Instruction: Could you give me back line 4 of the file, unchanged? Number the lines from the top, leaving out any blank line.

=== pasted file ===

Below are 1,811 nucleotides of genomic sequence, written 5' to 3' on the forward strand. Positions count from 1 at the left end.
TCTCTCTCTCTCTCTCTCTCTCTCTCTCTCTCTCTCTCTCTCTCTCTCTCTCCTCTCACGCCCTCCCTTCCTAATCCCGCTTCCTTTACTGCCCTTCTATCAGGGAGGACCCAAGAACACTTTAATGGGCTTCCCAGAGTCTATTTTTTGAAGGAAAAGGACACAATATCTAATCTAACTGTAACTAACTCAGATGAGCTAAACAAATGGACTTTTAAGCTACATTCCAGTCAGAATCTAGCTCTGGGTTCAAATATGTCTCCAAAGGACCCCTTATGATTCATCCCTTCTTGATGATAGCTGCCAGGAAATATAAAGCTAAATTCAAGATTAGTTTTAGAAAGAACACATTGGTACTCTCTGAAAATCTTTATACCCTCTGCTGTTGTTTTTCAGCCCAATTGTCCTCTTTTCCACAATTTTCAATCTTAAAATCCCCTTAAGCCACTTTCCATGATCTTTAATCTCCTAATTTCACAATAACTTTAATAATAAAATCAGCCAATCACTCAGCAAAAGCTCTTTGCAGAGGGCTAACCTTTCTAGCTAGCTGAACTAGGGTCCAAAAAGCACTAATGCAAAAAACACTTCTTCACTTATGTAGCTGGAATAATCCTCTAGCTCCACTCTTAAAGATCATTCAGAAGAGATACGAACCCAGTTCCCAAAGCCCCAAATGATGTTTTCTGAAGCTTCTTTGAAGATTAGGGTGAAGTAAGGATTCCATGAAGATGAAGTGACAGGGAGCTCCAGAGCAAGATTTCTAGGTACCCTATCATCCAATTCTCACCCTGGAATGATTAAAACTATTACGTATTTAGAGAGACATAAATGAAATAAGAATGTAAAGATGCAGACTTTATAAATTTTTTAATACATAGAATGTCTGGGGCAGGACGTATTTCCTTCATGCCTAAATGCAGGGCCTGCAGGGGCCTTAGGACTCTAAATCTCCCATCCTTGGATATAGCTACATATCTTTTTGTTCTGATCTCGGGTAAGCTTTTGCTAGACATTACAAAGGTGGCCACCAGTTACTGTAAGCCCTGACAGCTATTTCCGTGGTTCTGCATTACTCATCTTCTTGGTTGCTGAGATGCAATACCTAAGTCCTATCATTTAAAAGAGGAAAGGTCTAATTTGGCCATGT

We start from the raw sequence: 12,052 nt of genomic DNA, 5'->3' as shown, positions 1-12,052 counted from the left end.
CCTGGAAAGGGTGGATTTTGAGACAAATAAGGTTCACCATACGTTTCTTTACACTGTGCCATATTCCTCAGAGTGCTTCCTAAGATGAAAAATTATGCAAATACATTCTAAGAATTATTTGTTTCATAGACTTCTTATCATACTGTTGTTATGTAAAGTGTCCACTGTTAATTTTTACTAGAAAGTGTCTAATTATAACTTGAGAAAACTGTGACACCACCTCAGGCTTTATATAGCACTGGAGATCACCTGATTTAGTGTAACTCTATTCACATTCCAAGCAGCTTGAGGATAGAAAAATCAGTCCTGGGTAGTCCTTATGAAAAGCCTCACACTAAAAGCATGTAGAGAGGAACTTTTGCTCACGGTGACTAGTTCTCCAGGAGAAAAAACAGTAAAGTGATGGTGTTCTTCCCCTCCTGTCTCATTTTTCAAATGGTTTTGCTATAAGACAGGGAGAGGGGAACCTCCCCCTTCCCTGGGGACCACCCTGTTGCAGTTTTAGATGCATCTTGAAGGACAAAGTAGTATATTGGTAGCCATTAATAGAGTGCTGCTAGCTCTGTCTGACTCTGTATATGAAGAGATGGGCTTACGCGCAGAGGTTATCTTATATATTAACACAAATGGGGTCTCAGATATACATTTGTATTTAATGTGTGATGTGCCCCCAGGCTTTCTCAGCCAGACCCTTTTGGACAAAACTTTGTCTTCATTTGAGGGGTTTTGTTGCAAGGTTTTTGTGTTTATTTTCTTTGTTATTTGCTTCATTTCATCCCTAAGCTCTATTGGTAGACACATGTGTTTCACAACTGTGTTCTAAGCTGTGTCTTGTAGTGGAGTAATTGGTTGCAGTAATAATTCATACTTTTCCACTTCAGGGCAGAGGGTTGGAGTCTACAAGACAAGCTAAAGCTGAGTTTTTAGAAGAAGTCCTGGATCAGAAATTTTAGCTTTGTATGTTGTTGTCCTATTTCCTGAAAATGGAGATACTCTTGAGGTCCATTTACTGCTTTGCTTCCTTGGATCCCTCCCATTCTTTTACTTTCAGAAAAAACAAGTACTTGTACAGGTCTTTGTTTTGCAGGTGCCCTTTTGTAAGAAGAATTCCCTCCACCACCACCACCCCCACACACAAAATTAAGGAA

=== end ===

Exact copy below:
CCTGGAAAGGGTGGATTTTGAGACAAATAAGGTTCACCATACGTTTCTTTACACTGTGCCATATTCCTCAGAGTGCTTCCTAAGATGAAAAATTATGCAAATACATTCTAAGAATTATTTGTTTCATAGACTTCTTATCATACTGTTGTTATGTAAAGTGTCCACTGTTAATTTTTACTAGAAAGTGTCTAATTATAACTTGAGAAAACTGTGACACCACCTCAGGCTTTATATAGCACTGGAGATCACCTGATTTAGTGTAACTCTATTCACATTCCAAGCAGCTTGAGGATAGAAAAATCAGTCCTGGGTAGTCCTTATGAAAAGCCTCACACTAAAAGCATGTAGAGAGGAACTTTTGCTCACGGTGACTAGTTCTCCAGGAGAAAAAACAGTAAAGTGATGGTGTTCTTCCCCTCCTGTCTCATTTTTCAAATGGTTTTGCTATAAGACAGGGAGAGGGGAACCTCCCCCTTCCCTGGGGACCACCCTGTTGCAGTTTTAGATGCATCTTGAAGGACAAAGTAGTATATTGGTAGCCATTAATAGAGTGCTGCTAGCTCTGTCTGACTCTGTATATGAAGAGATGGGCTTACGCGCAGAGGTTATCTTATATATTAACACAAATGGGGTCTCAGATATACATTTGTATTTAATGTGTGATGTGCCCCCAGGCTTTCTCAGCCAGACCCTTTTGGACAAAACTTTGTCTTCATTTGAGGGGTTTTGTTGCAAGGTTTTTGTGTTTATTTTCTTTGTTATTTGCTTCATTTCATCCCTAAGCTCTATTGGTAGACACATGTGTTTCACAACTGTGTTCTAAGCTGTGTCTTGTAGTGGAGTAATTGGTTGCAGTAATAATTCATACTTTTCCACTTCAGGGCAGAGGGTTGGAGTCTACAAGACAAGCTAAAGCTGAGTTTTTAGAAGAAGTCCTGGATCAGAAATTTTAGCTTTGTATGTTGTTGTCCTATTTCCTGAAAATGGAGATACTCTTGAGGTCCATTTACTGCTTTGCTTCCTTGGATCCCTCCCATTCTTTTACTTTCAGAAAAAACAAGTACTTGTACAGGTCTTTGTTTTGCAGGTGCCCTTTTGTAAGAAGAATTCCCTCCACCACCACCACCCCCACACACAAAATTAAGGAA